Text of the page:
With this photo project, I have attempted to show a glimpse into the life of the Zaghawa of Sudan that live in Calais’ infamous Jungle refugee camp. The Zaghawa are a transnational ethnic group, composed of various different subgroups who live mostly astride the border of Chad and Sudan, with some as even as far as Libya.
Back in the 12th Century, their belief system was originally Animist but they later converted to Islam, whilst still retaining strong links to their African heritage and identity.
In Sudan they can be found in Darfur and they represent one of the main tribes most engaged in the on-going conflict that began in February 2003. One of the main reasons for the confilct’s outbreak was the repression of Darfur’s non-Arabs population, whom the Zaghawa belong to.
Under a ruling Arab elite, the Zaghawa have been heavily persecuted by Sudanese government– using violence and torture perpetrated by the Sudanese Army and via local Janjaweed militias.
This conflict has forced hundreds thousands Zaghawa to flee to refugee camps located in Chad, Central African Republic also direction to Europe. The main way they used to reach the UE is from Libya to Italy by crossing the Mediterranean Sea. It is due to Sudan’s history as a former British colony, most them of them can speak English, have relatives in Britain and retain strong emotional ties to the country.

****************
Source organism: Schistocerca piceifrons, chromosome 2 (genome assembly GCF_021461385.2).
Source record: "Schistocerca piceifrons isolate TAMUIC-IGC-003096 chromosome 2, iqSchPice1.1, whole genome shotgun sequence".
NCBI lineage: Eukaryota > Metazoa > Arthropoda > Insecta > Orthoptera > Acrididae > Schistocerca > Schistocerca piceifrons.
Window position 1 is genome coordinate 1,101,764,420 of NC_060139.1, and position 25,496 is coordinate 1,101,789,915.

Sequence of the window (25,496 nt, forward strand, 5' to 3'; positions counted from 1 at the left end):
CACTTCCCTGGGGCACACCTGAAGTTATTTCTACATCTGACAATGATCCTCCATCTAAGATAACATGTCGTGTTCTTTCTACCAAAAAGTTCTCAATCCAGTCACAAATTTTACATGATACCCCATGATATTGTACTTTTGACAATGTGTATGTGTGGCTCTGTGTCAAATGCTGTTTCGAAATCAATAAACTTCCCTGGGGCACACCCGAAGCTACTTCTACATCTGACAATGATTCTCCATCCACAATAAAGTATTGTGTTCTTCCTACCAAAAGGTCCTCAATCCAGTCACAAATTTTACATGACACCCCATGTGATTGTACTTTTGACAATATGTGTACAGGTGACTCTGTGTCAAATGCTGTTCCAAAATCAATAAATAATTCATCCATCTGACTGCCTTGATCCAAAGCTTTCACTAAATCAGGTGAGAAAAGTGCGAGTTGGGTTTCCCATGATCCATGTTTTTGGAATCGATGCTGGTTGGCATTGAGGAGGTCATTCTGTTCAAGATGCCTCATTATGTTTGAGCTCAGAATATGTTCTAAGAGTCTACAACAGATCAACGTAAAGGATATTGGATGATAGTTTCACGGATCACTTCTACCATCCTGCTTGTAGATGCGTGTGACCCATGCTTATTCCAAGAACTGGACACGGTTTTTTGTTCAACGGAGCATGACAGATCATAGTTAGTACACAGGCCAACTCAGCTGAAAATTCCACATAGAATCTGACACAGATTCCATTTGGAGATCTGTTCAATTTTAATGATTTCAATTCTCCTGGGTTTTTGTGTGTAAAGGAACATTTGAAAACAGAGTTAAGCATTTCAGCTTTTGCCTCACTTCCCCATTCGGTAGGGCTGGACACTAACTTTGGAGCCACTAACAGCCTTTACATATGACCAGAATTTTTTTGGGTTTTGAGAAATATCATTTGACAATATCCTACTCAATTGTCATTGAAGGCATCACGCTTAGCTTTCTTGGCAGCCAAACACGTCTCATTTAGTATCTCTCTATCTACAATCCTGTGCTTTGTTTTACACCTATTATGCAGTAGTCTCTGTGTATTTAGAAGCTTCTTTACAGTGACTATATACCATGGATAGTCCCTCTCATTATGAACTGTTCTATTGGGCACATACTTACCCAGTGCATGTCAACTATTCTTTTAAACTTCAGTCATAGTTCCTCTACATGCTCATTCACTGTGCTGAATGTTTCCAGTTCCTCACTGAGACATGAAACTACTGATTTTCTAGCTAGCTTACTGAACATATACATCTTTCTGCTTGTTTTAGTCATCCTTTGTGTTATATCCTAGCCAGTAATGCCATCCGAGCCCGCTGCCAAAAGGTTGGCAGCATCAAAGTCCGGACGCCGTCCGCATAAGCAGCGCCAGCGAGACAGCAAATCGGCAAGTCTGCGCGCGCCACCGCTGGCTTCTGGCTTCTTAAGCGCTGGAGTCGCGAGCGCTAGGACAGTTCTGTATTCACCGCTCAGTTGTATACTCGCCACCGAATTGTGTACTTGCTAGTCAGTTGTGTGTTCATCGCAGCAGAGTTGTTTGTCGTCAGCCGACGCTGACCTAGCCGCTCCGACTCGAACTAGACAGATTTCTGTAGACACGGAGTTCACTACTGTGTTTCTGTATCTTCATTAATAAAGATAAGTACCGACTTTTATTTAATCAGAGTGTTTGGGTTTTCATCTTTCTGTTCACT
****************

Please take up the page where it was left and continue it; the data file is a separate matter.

Unlike other nationalities present in the camp, such as Afghan, Eritrean and Syrian refugees, the Sudanese and especially the Zaghawa tend to be more sedentary. They live in shelters next to each other (most of the time from the same tribe and family), they don’t run any of the camp’s restaurants or shops, and they generally prefer to stay in their area.
The Zaghawa are some of the most well-educated individuals I have ever met in The Jungle. They have always treated me with respect - as and equal and as a friend. Some are electronic engineers, teachers and historians. Many held jobs as aid workers and strategists for the UNHCR and many own Masters degrees from the University of Khartoum.
These photographs are a tiny window into the world the Zaghawa community have built for themselves in a refugee camp and a world that continues to turn its back on them.